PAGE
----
The Los Angeles Angels of Anaheim should be ashamed of themselves. While the World Baseball Classic has its (not-so) fair share of critics, it has been providing something that has been sorely missing at Angel Stadium for quite some time — joy for Angels players. It sure feels as though it's going to take the first miracle since Roger Bowman convinced George Knox to believe for the Angels to save face here.
The Hate for the World Baseball Classic is Unwarranted
The World Baseball Classic has come under scrutiny for being lame, poorly timed and injury-laden, among other things. Old-school baseball folks will do anything to undermine change in "America's pastime." To them I say: Do you hate fun? Are you really so ignorant as to reject viewership numbers and ratings associated with this year's tournament? The proof is in the pudding that the World Baseball Classic makes the game more inclusive, and allows players and fans alike the chance to take pride in their country in a way that watching the worst Major League Baseball team in Southern California doesn't cut it.
Look no further than the Japanese and American teams in this year's WBC. Two of the game's best players, Shohei Ohtani and Mike Trout, are playing the only meaningful games either have played on U.S. soil. And this is particularly sad because, by some twist of fate, they both play for the Angels — a team without a winning season since 2015.
And yet, the excitement for and from those two is palpable. Regardless of what happens in the WBC final, one of these players could raise a trophy in honor of their country and build on that momentum into the MLB regular season. That could be good for the Angels, as it's likely their last season with both guys on the roster. So that means they need to do something to bolster the supporting cast.
Shohei Ohtani Playing Two Ways is No Novelty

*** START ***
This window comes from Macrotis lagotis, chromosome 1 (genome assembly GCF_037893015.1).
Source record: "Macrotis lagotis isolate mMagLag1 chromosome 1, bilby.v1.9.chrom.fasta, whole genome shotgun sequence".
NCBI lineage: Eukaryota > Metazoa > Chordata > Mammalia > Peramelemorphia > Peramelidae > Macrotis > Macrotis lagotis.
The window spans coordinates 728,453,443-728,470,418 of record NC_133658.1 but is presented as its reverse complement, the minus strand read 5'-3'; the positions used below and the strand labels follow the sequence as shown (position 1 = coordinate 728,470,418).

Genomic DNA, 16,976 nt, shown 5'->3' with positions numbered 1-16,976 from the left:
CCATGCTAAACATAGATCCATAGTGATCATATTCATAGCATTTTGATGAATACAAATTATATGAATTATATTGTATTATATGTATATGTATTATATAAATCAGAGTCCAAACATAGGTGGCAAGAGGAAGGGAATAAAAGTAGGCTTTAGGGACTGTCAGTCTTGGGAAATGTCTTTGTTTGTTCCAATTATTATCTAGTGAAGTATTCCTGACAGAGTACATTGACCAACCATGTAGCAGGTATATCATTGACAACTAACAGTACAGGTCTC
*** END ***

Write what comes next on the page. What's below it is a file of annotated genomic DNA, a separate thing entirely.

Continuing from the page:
For Ohtani, it's all but officially a guarantee that he's going to test the free agent market next season. The two sides avoided arbitration and landed on a $30 million deal for 2023. But having never even made the playoffs, there's little chance Ohtani is going to be convinced to stay. In his five years with the club, he is a two-time All-Star and has been awarded League MVP and Rookie of the Year. At the plate, he has averaged .267 with 36 home runs and 98 RBIs. On the mound, his 162-game average is 15-8 with a 2.96 ERA. Being a two-way player seemed like a commodity when he joined the club, but he has delivered big. And to fall short time and time again won't be appealing for him.
Mike Trout Has Delivered, While They Angels Have Not
Trout burst onto the scene before his 21st birthday. In his decade-plus with the Angels, he has amassed Rookie of the Year honors and three MVPs, and he has been named an All-Star 10 times. In that time, he only experienced a winning season three times and a playoff berth just once. And that was short-lived after being swept by the Kansas City Royals in 2014. While you have to admire his loyalty, committing to a 12-year deal back in 2019, a continued failure to make it to the postseason could see the center fielder looking for greener pastures.
The impact the 2023 World Baseball Classic is having on these guys can't be understated. These are the only meaningful games they've played since joining the Angels, save for the three-game sweep back in 2014 for Trout. Since Ohtani already has one foot out the door, let's keep the focus on Trout for a moment.
He's playing for a U.S. team that didn't even send its best pitching, due to some absurd hatred of this tournament. And yet, his energy and leadership are absolutely infectious. The Americans have a chance to defend their 2017 championship with Trout as their leader. If they're able to do so, it's going to be difficult for the Angels to figure out what to do next. Seeing Trout raise a trophy alongside guys who have tasted World Series victory is only going to expand that sense of hunger in the pit of his stomach.
Your Move, Angels
Say what you want about the tournament, but it's proving to light a fire under some of the game's biggest stars. We often get so bogged down in the politicizing of changes in the game or the corporate structures of MLB that we forget that baseball is a game. And these guys have taken to the World Baseball Classic and transported themselves back to the game they played as kids.
Trout was a teenager when he joined the Angels, and Ohtani was in his early 20s. There's something to be leveraged here. Put the pieces around them, carry that WBC momentum, and get these guys a ring. It's your move, Angels. Make it happen or let these guys win somewhere else.
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